By Lucia Mutikani
WASHINGTON (Reuters) - The number of Americans filing for unemployment benefits unexpectedly fell last week, dropping to its lowest level in nearly 45 years as the labor market tightened further, bolstering expectations of faster wage growth this year.
The second straight weekly decline in claims reported by the Labor Department on Thursday also pointed to strong job growth momentum, which could further drive the unemployment rate lower.
"The extremely low level of claims is a sign of tightness in the labor market and suggests that February is shaping up to be another solid month for job creation," said John Ryding, chief economist at RDQ Economics in New York.
Initial claims for state unemployment benefits decreased 9,000 to a seasonally adjusted 221,000 for the week ended Feb. 3, the Labor Department said. Claims fell to 216,000 in mid-January, which was the lowest level since January 1973.
Economists polled by Reuters had forecast claims rising to 232,000 in the latest week. Last week marked the 153rd straight week that claims remained below the 300,000 threshold, which is associated with a strong labor market. That is the longest such stretch since 1970, when the labor market was much smaller.
The labor market is near full employment, with the jobless rate at a 17-year low of 4.1 percent. The tighter labor market is starting to exert upward pressure on wage growth.
The Labor Department reported last week that average hourly earnings jumped 2.9 percent year-on-year in January, the largest gain since June 2009, after advancing 2.7 percent in December. Employers added 200,000 jobs to their payrolls last month.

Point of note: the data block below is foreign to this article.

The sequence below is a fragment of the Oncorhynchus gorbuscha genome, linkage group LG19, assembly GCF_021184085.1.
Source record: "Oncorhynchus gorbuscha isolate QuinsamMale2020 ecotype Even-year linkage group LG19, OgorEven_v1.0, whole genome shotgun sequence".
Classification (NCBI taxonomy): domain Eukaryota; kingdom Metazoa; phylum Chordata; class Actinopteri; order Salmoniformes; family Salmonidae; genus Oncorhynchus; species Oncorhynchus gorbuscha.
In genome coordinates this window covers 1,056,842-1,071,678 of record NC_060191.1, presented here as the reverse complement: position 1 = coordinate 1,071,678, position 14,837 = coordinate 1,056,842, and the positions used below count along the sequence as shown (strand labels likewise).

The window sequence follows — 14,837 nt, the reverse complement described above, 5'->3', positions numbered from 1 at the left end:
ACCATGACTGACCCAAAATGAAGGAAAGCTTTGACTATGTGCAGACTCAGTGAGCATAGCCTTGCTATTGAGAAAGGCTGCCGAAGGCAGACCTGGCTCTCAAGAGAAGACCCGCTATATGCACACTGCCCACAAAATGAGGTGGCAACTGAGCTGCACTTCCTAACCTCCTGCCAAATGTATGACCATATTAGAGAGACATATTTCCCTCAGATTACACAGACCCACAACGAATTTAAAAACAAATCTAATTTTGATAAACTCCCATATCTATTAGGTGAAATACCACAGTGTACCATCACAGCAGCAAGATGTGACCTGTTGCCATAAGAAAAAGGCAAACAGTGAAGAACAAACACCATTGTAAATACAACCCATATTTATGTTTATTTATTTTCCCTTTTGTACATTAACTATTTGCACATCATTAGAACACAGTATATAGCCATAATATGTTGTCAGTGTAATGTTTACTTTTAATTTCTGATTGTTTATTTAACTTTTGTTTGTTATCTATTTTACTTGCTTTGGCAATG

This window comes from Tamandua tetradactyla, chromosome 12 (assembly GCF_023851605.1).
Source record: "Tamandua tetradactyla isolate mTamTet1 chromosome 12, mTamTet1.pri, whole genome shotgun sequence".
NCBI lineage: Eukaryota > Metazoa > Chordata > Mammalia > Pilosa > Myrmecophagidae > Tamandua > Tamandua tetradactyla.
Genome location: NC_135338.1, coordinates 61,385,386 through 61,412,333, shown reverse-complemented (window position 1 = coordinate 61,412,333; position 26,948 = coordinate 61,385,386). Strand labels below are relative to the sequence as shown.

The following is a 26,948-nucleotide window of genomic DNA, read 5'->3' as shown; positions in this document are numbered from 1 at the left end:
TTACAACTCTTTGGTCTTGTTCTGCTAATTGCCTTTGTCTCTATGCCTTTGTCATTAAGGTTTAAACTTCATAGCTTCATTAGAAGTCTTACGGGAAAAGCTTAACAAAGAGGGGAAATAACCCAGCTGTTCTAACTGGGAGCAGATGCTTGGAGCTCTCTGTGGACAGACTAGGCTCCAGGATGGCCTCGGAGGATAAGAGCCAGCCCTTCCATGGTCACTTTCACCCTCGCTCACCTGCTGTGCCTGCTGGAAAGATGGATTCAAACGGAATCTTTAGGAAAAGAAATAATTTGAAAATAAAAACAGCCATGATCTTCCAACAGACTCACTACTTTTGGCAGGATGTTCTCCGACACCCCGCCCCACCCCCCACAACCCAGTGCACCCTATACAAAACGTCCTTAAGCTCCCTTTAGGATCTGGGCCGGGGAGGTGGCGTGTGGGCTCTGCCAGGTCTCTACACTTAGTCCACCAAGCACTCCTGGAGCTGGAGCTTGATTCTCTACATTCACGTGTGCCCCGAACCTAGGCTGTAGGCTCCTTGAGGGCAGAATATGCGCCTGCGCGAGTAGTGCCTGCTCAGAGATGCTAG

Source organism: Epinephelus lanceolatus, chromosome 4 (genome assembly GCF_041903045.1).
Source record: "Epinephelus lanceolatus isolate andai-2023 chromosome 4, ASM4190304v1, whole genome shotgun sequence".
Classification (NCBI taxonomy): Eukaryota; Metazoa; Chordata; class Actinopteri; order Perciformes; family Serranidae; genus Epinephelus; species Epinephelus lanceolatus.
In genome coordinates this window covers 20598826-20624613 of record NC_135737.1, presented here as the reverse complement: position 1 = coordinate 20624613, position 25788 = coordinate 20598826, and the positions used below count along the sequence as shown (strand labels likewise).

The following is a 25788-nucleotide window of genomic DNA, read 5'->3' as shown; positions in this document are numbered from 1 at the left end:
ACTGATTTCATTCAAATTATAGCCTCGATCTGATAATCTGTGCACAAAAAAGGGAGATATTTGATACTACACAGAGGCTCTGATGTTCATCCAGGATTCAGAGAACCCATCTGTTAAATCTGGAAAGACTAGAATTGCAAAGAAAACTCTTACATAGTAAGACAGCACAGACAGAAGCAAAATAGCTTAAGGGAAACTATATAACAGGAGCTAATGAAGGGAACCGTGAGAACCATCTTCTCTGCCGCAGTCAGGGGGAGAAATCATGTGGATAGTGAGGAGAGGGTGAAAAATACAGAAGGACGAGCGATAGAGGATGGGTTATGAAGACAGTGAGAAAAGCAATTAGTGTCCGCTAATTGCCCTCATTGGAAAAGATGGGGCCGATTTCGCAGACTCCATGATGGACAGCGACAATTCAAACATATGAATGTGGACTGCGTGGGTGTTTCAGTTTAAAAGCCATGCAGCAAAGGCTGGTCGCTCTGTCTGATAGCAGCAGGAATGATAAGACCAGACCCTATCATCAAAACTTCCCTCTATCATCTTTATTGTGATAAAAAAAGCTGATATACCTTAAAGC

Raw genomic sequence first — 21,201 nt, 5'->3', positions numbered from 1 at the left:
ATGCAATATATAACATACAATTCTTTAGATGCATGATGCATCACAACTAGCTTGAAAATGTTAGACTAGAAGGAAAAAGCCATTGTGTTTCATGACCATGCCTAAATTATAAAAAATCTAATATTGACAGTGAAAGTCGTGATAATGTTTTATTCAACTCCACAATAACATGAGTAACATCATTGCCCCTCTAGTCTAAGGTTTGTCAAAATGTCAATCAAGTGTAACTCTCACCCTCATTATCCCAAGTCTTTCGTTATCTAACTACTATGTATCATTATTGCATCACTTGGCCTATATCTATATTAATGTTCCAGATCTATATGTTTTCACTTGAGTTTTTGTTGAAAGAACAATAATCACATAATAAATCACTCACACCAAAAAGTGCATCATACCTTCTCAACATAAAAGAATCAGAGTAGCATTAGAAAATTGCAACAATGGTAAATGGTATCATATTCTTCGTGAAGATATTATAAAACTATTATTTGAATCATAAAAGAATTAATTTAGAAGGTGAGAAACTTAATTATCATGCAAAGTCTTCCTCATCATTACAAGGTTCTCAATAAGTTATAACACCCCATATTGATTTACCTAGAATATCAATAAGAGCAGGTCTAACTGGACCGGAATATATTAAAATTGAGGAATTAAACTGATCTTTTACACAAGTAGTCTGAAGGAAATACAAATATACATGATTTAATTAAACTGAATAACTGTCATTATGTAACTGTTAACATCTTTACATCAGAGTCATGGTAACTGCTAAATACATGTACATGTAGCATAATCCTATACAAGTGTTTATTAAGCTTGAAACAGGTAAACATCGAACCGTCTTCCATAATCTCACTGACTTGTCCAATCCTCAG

Strong wage growth supports optimism among Federal Reserve officials that inflation will increase toward the U.S. central bank's 2 percent target this year. U.S. financial markets expect the Fed will raise interest rates in March.
The Fed has forecast three rate increases for this year after lifting borrowing costs three times in 2017.
ECONOMY LIKELY OVERHEATING
Prices for U.S. Treasuries fell, with the yield on the benchmark 10-year note rising to a near four-year high also as the Bank of England said interest rates probably need to rise sooner. The dollar was little changed against a basket of currencies. Stocks on Wall Street were trading lower.
"For Fed officials it is damn the torpedoes and plunging stock prices and keep with the game plan to raise rates gradually as the economy is showing increasing signs of overheating," said Chris Rupkey, chief economist at
MUFG in New York. "The Fed may be out of step with current economic conditions and behind the curve."
Last week, the four-week moving average of initial claims, considered a better measure of labor market trends as it irons out week-to-week volatility, declined 10,000 to 224,500, the lowest level since March 1973.
The claims report also showed the number of people receiving benefits after an initial week of aid fell 33,000 to 1.92 million in the week ended Jan. 27. The four-week moving average of the so-called continuing claims rose 12,500 to 1.95 million.
(Reporting by Lucia Mutikani; Editing by Andrea Ricci and Phil Berlowitz)